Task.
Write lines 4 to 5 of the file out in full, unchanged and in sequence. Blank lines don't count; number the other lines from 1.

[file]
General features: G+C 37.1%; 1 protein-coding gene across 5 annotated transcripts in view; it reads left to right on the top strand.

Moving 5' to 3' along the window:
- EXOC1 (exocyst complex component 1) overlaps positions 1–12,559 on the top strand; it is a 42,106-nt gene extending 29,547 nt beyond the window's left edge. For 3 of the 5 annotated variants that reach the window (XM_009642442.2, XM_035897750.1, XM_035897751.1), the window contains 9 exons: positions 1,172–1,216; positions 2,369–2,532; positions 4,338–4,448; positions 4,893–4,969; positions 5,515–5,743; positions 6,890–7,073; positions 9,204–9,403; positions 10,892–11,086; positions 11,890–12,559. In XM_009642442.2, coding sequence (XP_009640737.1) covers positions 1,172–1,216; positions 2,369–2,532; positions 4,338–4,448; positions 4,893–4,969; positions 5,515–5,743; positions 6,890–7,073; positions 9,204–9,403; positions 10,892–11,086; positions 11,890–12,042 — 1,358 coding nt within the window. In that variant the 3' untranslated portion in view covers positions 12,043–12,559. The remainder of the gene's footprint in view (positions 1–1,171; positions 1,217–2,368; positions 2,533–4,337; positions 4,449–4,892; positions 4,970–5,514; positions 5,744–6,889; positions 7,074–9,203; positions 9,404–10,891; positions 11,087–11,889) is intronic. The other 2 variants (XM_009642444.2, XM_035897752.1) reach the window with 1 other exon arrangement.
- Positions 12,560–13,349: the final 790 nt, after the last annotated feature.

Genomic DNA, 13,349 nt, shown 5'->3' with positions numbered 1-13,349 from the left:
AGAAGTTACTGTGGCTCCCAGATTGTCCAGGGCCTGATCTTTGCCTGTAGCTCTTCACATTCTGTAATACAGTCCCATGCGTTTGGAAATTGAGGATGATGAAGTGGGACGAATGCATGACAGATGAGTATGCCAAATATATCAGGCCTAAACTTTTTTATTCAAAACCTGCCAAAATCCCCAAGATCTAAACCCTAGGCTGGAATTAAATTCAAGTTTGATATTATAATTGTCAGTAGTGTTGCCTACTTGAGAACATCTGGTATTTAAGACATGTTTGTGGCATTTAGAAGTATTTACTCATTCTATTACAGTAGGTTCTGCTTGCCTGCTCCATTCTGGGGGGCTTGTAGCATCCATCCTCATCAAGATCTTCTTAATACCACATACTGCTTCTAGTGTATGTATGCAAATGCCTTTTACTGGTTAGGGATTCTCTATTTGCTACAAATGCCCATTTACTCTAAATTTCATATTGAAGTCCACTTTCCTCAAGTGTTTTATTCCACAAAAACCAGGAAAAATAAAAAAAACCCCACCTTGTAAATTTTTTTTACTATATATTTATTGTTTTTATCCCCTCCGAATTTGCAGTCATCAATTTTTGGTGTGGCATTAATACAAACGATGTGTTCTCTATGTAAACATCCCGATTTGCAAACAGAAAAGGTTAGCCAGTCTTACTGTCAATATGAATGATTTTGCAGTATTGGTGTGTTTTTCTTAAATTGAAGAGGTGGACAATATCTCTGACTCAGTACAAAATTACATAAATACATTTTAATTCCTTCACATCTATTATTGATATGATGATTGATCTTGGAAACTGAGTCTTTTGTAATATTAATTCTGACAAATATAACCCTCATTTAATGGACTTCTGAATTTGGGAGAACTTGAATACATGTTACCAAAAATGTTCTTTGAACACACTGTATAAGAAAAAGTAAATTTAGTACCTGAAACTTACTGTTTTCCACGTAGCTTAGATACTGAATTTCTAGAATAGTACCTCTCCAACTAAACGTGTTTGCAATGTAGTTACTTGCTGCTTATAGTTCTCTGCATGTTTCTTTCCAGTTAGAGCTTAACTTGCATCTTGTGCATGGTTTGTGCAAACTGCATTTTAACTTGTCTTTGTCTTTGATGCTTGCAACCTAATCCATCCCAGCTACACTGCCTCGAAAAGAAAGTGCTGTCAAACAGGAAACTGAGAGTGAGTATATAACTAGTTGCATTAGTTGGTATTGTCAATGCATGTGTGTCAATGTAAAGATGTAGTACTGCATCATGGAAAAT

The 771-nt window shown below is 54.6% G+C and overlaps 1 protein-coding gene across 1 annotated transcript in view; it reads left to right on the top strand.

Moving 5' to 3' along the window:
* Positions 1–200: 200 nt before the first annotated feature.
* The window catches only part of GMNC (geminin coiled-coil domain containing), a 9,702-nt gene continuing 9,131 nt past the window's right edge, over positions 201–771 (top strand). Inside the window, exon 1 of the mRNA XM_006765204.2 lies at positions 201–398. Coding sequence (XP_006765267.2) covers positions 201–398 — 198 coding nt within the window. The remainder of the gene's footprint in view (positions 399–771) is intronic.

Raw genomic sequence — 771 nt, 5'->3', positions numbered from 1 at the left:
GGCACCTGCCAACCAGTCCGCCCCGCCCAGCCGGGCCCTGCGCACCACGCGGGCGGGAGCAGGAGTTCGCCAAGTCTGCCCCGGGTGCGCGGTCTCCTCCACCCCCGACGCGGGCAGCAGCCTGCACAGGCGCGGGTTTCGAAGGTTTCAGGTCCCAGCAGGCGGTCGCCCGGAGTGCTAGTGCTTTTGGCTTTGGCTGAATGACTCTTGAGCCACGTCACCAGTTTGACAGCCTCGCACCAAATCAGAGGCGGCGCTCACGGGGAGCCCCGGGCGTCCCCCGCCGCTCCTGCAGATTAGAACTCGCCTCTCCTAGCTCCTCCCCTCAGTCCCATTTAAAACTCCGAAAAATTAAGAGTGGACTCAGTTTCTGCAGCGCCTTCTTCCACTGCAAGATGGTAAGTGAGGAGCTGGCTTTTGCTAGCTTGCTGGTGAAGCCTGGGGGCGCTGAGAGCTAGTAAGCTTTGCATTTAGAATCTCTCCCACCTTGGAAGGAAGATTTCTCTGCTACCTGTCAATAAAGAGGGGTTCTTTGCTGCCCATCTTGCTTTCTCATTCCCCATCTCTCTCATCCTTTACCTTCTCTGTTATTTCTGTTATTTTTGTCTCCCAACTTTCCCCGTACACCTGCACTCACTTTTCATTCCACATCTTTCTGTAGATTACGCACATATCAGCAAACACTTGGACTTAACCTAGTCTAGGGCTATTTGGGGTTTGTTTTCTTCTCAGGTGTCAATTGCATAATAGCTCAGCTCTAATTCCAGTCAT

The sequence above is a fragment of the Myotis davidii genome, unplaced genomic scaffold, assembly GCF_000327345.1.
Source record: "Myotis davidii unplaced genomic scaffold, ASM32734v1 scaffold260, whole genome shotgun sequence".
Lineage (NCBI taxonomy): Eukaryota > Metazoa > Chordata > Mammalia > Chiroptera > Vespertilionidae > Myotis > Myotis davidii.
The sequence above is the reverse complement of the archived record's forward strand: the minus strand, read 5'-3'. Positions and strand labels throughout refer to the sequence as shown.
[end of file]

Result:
- Positions 12,560–13,349: the final 790 nt, after the last annotated feature.

Genomic DNA, 13,349 nt, shown 5'->3' with positions numbered 1-13,349 from the left: